10 Biggest Business Management Mistakes Small A&E Firms Make

July 29 2014 | by June Jewell, CPA

Running a successful architecture or engineering (AE) firm has become more challenging since the economic slowdown of the last six years. Prior to 2007, work was easier to get, and one of the biggest problems was finding qualified and experienced staff to manage projects. Today, work is more competitive, and while there is an abundance of experienced project managers (PMs) available, it is still difficult to find PMs that are good at delivering projects profitably.

Many small firms have adopted bad habits that limit their ability to maximize profits. I have identified 10 mistakes, that when corrected, can lead to increased project profit margins, as well as position a firm to be more competitive.

10. Time Management

As a services firm, your employees’ time is what you sell for a living. Bad time management practices, including not enforcing strict time entry policies, has a negative effect on almost every aspect of the business. Improving timesheet accuracy will improve billing, cash flow, project reporting, and ultimately, project profitability.

9. Accrual Accounting

Most small AE firms are running their books on a cash basis. While this might help you with your taxes and cash flow, it does not provide a true picture of how the firm is really performing. By including accounts receivable (AR) and account payable (AP) in your income statement, you will get a much more accurate calculation of true profitability, and be better able to analyze the firm’s performance.

8. Accounting Expertise

Being in business has inherent risk, and having an experienced accountant available to help make business decisions is advisable. A good accountant can save you money in dealing with banks, negotiating contracts, and avoiding human resources (HR), tax,  and legal problems.

7. Cash Flow

It is critical for a small firm to manage cash flow in order to prepare for the potential highs and lows of cash coming in from month to month. Having a line of credit with the bank, good billing and collections efforts, and even the way that contracts are written can impact cash flow. I recommend getting into the practice of forecasting cash receipts and requirements so that potential cash shortages can be dealt with in advance.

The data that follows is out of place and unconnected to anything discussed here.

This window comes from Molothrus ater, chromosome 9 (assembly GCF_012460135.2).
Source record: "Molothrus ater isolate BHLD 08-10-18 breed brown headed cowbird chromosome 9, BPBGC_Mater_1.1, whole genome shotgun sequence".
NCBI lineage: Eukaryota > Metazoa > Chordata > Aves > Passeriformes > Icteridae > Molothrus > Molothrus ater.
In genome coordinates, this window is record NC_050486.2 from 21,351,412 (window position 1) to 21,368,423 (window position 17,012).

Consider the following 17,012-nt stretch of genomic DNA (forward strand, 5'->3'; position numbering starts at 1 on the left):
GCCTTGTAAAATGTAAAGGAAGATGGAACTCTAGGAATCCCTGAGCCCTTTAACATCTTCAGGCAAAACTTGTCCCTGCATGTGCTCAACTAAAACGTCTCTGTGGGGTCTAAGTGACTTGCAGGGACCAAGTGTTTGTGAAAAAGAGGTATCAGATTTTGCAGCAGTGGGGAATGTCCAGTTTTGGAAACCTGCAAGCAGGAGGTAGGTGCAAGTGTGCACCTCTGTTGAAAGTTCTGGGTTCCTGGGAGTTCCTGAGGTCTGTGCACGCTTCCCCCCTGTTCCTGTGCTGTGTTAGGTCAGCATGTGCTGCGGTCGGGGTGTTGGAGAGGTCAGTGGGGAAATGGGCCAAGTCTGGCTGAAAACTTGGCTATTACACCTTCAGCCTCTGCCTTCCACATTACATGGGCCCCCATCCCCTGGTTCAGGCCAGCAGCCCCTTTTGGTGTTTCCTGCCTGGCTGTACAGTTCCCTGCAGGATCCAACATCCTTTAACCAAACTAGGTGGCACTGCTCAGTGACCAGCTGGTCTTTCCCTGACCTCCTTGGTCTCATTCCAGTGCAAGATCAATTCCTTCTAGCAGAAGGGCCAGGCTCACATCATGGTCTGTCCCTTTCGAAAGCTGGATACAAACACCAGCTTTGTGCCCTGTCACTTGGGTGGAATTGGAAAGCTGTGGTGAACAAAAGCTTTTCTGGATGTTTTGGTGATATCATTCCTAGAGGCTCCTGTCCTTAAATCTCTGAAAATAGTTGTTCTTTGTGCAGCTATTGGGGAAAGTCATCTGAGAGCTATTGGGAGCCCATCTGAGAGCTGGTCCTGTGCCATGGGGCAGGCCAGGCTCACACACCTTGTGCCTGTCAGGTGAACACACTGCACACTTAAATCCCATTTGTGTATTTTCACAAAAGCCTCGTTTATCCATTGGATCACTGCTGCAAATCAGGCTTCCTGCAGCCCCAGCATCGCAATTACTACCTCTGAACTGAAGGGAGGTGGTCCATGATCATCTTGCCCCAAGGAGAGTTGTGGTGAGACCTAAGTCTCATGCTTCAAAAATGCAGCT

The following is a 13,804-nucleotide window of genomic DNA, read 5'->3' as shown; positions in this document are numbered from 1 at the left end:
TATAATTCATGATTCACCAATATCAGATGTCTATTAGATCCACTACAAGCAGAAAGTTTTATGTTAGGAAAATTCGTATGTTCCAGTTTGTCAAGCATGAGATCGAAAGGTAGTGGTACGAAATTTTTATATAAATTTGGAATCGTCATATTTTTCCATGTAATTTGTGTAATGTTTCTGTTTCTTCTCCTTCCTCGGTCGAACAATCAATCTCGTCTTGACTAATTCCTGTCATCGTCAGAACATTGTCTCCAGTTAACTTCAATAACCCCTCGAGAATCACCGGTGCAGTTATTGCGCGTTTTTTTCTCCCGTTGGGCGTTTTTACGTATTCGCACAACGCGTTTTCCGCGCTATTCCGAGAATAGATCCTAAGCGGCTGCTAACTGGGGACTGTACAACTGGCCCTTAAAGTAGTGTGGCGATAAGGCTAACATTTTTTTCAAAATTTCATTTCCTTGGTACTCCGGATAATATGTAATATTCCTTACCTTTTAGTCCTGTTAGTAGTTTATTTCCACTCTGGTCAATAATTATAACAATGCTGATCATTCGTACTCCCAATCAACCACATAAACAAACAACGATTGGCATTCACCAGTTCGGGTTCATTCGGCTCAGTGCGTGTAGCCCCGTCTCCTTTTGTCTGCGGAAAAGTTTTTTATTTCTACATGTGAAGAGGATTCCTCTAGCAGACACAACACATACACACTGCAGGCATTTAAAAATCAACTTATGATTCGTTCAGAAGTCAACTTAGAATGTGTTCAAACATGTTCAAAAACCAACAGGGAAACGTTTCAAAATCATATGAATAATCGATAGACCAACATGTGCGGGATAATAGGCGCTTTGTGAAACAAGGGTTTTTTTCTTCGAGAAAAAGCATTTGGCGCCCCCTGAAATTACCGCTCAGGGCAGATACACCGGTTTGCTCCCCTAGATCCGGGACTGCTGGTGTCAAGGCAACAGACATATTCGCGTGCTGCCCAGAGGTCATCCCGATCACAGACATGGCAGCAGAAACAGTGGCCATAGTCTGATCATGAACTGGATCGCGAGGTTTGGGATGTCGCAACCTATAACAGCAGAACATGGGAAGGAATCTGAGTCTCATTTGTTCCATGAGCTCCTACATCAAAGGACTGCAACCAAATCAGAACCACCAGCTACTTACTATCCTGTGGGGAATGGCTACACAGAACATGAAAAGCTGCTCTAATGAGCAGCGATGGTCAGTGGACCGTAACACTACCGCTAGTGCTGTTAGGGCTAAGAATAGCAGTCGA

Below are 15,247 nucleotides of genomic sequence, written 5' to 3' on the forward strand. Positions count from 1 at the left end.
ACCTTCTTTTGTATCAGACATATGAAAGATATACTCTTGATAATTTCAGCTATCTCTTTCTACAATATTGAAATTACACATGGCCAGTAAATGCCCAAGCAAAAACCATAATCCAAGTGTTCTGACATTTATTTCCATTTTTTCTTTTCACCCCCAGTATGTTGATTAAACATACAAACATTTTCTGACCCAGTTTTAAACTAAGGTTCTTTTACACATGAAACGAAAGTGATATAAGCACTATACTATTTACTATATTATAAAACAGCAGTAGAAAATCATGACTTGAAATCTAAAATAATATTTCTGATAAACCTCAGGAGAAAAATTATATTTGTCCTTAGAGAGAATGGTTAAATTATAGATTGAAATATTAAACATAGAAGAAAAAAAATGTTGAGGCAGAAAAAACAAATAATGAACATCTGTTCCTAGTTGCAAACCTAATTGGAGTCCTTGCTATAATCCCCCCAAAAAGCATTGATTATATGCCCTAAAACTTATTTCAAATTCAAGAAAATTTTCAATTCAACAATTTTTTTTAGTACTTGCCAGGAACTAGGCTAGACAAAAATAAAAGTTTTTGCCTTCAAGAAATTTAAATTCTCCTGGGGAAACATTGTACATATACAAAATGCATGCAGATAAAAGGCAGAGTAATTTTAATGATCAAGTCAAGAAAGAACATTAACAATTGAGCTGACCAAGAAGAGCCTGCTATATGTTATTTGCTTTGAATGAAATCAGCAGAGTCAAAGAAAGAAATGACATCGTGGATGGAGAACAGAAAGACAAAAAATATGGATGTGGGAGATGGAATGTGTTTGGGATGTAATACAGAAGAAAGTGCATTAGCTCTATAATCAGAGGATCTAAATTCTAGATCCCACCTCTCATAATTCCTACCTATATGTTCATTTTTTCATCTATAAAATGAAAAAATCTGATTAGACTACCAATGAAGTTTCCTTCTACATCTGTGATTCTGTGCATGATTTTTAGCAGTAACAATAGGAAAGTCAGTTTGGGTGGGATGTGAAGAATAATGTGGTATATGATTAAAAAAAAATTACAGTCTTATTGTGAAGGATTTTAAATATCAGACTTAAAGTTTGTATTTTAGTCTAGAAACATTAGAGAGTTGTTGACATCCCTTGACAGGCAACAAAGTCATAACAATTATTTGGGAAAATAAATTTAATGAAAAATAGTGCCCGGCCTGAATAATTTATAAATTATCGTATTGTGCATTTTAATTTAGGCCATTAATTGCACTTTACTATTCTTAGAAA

6. Sharing Financial Data

Many AE business owners keep information closely protected and are apprehensive about sharing financial data with project managers. If PMs don’t get the information they need to make educated decisions on their projects, they are handicapped and project profit margins may be reduced.

5. Training Project Managers

Most project managers never receive the training they need in order to be effective at their jobs. PMs are expected to handle dozens of aspects of the firm management and operations including resource management, time approvals, billing, collections, as well as estimating and budgeting their projects. Yet they rarely get training on all of these areas and can struggle with many aspects of their positions.

4. Antiquated Systems

I still run across many firms that are using software developed in the 90’s. These systems are not taking advantage of newer technology, and give the firm a competitive disadvantage. Viewing technology as a strategic advantage can help to focus resources where they are best able to help in the areas of marketing success, project profitability and maximizing staff utilization.

3. Preparing for Transition

Most ownership transition experts say that it takes about ten years to effectively finance a sale of the firm’s stock to its employees, yet many business owners wait until they are a couple years away from retiring, and then they are unsuccessful at being able to make it happen when they want. This can delay retirement, or force the business owner to sell the company before they are ready.

2. Spending on Marketing

When the economy declined and projects were scarce, marketing was the first major expense to be cut. This can have a profound effect on the future success of a firm, and their ability to recover quickly when opportunities are more plentiful. The fastest-growing firms are spending more on marketing than the average, and actually, increase marketing expenditure during tighter economic conditions.

1. Embracing Change

Change is tough, and AE firms are slower than most professional services businesses at adapting and improving their business management practices. Constant improvement is necessary to growth, and the best firms are finding ways to be more competitive, and leverage technology to cut costs and improve efficiencies.

All large firms started as small firms, and whether you are trying to grow organically, or build the firm for later acquisition, it is critical to work on correcting the typical mistakes that hold A&E firms back. Improving your accounting and project management practices, and investing in marketing and systems can launch you into the top 10% of the fastest growing and most successful AE firms.

This post was written by President & Chief Executive Officer of AEC Business Solutions, June R. Jewell, CPA.

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